Effect of monetary policy stronger than expected

16:40, March 04, 2011      

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According to a report released by China Securities Journal on Friday, Chinese banks granted much fewer credits in February than they did in January, showing the evident effect of the increasingly tightened monetary policy since the second half of last year.

According to the newspaper, new loans from banks were no more than 600 billion yuan, which was much lower than what had been expected by the market and only a bit more than half of the 1 trillion yuan new loans reported in January.

That, analysts believe, is the evidence that the tightening policies, including the raising of banks’ minimum deposit-reserve ratio, interest rate hikes and the implementation of differentiated deposit reserves for banks, are working well.

Sheng Hongqing, an analyst at Everbright Bank, thinks that the Spring Festival holiday and banks’ control on their credit supply underlie the drastic slump of new loans in February.

Small and medium-sized urban commercial banks are particularly under the liquidity pressure as they face higher deposit-reserve ratios. Some even had to sell bond assets to fund the capital needed for the reserve requirement.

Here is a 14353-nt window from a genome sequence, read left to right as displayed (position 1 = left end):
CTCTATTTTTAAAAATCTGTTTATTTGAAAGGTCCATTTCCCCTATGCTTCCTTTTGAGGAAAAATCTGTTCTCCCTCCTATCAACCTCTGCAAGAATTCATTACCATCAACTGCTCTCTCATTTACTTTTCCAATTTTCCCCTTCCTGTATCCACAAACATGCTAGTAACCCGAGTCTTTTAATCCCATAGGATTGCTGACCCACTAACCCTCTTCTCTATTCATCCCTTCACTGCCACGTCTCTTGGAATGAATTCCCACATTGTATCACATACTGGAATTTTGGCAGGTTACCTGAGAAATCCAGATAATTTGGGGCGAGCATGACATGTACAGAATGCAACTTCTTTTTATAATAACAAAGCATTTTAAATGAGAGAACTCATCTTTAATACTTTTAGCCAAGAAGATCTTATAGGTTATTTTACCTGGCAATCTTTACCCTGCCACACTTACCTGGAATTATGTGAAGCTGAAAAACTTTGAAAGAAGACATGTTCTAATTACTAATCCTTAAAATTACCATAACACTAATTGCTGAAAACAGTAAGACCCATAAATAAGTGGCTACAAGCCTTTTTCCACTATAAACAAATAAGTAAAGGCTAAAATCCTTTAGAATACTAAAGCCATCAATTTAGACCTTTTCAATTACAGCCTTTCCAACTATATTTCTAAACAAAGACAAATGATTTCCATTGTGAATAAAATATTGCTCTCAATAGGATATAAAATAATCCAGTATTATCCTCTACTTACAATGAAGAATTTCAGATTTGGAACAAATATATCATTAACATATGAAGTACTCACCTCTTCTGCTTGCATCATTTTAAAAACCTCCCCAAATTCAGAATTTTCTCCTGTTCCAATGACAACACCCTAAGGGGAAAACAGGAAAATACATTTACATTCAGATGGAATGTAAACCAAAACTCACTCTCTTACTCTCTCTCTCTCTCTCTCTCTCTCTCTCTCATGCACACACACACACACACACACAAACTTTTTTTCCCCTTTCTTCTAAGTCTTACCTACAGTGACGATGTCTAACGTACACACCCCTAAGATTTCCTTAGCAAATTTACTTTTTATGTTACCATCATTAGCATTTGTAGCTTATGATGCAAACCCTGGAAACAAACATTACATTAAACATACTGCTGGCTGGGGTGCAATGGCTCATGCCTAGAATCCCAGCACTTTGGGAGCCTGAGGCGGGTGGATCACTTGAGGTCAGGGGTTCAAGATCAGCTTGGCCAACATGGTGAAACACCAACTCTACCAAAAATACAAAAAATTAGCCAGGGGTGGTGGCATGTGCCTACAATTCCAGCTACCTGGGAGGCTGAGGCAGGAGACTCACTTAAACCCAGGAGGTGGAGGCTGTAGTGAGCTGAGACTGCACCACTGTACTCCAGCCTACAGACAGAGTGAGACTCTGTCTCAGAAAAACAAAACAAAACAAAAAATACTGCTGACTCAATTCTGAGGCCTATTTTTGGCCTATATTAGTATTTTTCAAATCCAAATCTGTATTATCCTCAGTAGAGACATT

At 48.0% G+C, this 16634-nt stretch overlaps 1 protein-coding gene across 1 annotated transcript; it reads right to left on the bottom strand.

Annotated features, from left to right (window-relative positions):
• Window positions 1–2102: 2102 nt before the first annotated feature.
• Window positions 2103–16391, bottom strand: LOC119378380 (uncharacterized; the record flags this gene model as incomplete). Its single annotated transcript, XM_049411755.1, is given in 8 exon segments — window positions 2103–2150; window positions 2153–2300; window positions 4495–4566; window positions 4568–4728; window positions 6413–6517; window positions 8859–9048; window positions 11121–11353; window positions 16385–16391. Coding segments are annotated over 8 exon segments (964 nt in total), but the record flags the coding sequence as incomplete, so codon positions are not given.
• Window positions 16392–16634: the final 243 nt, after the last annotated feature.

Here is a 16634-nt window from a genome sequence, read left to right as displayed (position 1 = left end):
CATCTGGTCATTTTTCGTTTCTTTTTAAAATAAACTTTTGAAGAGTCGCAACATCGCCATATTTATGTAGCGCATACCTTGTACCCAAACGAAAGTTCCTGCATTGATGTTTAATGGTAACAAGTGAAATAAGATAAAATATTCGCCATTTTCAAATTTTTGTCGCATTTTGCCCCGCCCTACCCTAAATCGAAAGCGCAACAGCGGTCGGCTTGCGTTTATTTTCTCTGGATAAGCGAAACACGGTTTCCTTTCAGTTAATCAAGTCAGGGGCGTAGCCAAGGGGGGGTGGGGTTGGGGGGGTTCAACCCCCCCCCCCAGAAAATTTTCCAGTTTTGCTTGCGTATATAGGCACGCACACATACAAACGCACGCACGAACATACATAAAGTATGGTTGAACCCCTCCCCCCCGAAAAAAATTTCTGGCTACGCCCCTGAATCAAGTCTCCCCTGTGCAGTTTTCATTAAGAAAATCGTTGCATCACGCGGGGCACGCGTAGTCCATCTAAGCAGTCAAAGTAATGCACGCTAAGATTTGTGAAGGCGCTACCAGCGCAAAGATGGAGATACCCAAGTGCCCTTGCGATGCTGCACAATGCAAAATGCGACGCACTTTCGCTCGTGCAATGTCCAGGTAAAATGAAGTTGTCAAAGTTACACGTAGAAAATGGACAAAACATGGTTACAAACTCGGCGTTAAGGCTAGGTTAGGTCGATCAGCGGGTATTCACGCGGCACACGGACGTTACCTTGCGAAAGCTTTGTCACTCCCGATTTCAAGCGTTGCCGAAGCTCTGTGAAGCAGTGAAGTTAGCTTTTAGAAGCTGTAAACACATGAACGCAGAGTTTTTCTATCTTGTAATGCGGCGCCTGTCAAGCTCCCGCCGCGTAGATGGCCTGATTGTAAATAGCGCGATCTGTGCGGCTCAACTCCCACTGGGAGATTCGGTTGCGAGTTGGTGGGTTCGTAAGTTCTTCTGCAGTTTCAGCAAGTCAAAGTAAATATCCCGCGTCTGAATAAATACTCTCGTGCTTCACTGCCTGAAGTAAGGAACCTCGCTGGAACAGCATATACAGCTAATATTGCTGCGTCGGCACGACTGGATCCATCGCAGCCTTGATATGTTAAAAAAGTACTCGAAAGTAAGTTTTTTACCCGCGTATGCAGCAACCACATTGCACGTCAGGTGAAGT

In addition, banks began to slash housing mortgage business in February in the context of the current stringent macro-control policy, which aims to curb the rising housing prices and speculative investment on the property market.

Since October 2010, the People's Bank of China, the central bank, has raised banks' deposit-reserve ratio five times and interest rates three times. The central government has also adopted an array of measures to cool down the overheating property market.

Chinese Premier Wen Jiabao has announced recently that the target for national economic growth is set at 7 percent annually during the 12th Five-Year Plan (2011-2015). That is a significant slowdown from the minimum 8 percent growth that was the standard for the past ten years.

However, the central bank has not specified the cap for this year's new credit. In 2010, banks made 7.95 trillion yuan of new loans, exceeding the 7.5 trillion yuan ceiling.

By Li Jia, People’s Daily Online


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